Editorial: Trump’s cozy relationship with Russia

Published: 12/19/2016 5:40:33 PM

President-elect Donald Trump last week continued his move toward a cozier relationship with Russia by choosing Rex Tillerson as secretary of state, days after rejecting the CIA’s analysis that Russian agents had meddled in the election to help Trump win.

Trump continues to chart an unorthodox course as he marches toward the presidency in less than five weeks. Also last week, Trump told “Fox News Sunday” that he had no need for daily intelligence briefings, an unprecedented rejection of what has become a tradition for presidents-elect in recent decades.

“I get it when I need it,” Trump said of the top-secret sessions. “I’m, like, a smart person. I don’t have to be told the same thing in the same words every single day for the next eight years.”

Despite Trump’s dismissal of the CIA’s assessment as “ridiculous,” Republicans and Democrats demanded a bipartisan investigation of its conclusion that operatives with close ties to the Russian government sent thousands of hacked emails from the Democratic National Committee to WikiLeaks in the weeks before the Nov. 8 election.

The CIA concluded with “high confidence” that Russia’s intent was to help Trump win. Senate Armed Services Committee Chairman John McCain said he planned to have Republican Sen. Lindsey Graham, a Trump critic, lead an investigation of the CIA’s findings. And President Barack Obama also ordered an investigation and asked for its findings before Trump is inaugurated Jan. 20.

Obama suggested strongly at his year-end news conference Friday that Russian President Vladimir Putin knew about the email hackings, and Obama urged Trump to back the bipartisan investigation. Obama also promised retaliation against Russia for the suspected meddling.

McCain also raised questions about Tillerson’s business ties with Putin. Under Tillerson’s leadership, Exxon Mobil has expanded its business dealings in Russia, and Putin awarded Tillerson an Order of Friendship in 2013.

Trump’s courting of Russia began during the campaign when he spoke favorably about Putin, describing him as a stronger leader in Russia than Obama has been in eight years as president.

A year ago, after Putin praised him as a “talented person,” Trump said in a statement: “It is always a great honor to be so nicely complimented by a man so highly respected within his own country and beyond. I have always felt that Russia and the United States should be able to work well with each other towards defeating terrorism and restoring world peace, not to mention trade and all of the other benefits derived from mutual respect.”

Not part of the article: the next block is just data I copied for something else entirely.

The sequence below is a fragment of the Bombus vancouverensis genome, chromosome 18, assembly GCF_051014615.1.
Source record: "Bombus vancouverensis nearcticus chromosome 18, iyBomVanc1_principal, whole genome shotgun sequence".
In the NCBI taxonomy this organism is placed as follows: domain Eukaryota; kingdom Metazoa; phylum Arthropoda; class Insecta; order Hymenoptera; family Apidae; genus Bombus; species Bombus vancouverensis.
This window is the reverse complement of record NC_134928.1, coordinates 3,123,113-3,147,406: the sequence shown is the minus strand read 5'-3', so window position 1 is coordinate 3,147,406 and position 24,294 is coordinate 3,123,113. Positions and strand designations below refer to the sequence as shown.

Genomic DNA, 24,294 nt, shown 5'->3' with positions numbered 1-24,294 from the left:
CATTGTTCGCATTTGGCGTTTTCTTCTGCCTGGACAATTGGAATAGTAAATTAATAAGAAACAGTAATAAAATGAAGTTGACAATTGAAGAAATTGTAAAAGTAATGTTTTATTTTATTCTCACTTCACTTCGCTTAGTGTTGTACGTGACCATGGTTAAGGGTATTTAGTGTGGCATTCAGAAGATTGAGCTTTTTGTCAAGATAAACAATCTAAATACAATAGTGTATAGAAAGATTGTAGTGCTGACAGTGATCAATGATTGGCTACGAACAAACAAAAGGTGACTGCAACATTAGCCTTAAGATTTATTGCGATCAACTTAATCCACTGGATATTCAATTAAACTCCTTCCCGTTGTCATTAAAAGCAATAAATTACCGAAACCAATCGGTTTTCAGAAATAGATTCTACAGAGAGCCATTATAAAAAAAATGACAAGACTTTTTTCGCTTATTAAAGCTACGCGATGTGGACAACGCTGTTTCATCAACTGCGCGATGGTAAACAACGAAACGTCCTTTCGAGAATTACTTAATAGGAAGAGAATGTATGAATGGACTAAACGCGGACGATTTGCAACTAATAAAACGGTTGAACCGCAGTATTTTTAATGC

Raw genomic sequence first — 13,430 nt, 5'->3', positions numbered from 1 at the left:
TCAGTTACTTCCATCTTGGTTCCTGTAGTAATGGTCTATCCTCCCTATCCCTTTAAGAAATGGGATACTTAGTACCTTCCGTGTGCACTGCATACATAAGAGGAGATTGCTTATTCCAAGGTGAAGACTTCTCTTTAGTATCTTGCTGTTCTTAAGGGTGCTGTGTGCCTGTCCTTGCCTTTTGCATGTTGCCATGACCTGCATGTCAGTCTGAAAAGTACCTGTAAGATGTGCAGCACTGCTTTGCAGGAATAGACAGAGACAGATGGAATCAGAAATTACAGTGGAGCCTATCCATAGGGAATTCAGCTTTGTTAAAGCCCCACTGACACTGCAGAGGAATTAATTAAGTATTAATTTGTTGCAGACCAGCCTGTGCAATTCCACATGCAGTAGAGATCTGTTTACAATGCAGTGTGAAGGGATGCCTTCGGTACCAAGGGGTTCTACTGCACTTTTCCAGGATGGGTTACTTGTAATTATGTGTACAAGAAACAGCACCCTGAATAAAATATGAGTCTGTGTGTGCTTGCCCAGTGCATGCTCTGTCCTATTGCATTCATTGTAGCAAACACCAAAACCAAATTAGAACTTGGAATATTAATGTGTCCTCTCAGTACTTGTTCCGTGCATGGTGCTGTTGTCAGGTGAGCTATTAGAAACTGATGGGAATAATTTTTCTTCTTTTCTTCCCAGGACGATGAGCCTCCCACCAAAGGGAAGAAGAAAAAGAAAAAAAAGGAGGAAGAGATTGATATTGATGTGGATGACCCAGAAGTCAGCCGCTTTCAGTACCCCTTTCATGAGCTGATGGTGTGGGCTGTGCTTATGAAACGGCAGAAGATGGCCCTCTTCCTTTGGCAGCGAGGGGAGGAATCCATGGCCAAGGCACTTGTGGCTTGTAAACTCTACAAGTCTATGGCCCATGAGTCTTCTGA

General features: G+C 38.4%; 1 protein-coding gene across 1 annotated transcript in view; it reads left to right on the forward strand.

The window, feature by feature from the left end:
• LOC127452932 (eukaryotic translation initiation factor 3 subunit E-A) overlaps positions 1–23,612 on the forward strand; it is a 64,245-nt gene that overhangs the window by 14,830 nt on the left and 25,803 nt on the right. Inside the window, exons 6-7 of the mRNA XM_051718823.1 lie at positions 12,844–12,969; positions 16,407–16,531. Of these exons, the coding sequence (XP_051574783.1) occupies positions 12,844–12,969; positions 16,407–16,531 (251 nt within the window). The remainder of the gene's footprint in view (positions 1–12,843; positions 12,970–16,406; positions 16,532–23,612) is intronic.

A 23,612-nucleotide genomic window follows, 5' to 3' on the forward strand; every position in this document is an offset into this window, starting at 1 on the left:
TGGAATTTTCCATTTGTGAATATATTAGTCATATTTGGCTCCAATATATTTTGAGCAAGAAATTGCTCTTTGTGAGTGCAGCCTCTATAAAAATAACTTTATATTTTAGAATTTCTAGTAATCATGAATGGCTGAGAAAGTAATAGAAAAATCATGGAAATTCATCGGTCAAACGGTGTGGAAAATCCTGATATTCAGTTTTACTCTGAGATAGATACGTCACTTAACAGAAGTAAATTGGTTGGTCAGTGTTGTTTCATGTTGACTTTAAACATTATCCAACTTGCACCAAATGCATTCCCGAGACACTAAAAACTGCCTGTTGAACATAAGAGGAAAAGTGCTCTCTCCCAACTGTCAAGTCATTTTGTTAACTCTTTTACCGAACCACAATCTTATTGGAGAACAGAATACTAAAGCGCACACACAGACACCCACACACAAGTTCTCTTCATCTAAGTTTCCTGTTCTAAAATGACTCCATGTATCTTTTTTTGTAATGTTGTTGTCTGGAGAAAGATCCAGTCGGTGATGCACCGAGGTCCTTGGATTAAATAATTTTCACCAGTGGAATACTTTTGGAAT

In moving to thaw relations with the American adversary since the Cold War, Trump overlooks the facts that the U.S. and Russia are on opposite sides in the Syrian civil war, and U.S. sanctions remain in place after Russia annexed Crimea and invaded eastern Ukraine in 2014.

Unknown is whether Trump has business interests in Russia that could benefit from friendlier relations. Trump has not said, and he has not released tax returns and business records that might reveal any such investments.

However, if Tillerson is confirmed as secretary of state, he could play a role in lifting sanctions that would benefit Exxon Mobil. Those sanctions led Exxon Mobil to stop assisting Rosneft, the Russian state oil company, in offshore drilling.

The two companies signed a $3.2 billion deal in 2011, and before the sanctions were imposed had opened a new oil field in the Kara Sea region of the Arctic Ocean with an estimated 100 million tons of light crude oil. Exxon Mobil retains the right to its partnership in that venture if the sanctions are lifted.

Even if Tillerson retires from Exxon Mobil next year, he would remain loyal to his longtime employer, believes Michael Klare, a Five Colleges professor of Peace and World Security Studies. Tillerson “devoted his entire life to Exxon Mobil. Why should we assume he will suddenly put that aside?” Klare told the Daily Hampshire Gazette last week.

Klare added that Tillerson, because of his business background, could focus on enriching American corporations, making “a mockery of American foreign policy.”

We hope the Senate thoroughly examines Tillerson’s qualifications to serve as the nation’s top diplomat, including the implications of his business ties with Russia.

And Trump should reveal whether he has any financial incentives driving his desire for improved relations between the U.S. and Russia. Further, we think a man with no government experience might learn a thing or two if he sits in those intelligence briefings between now and Jan. 20.

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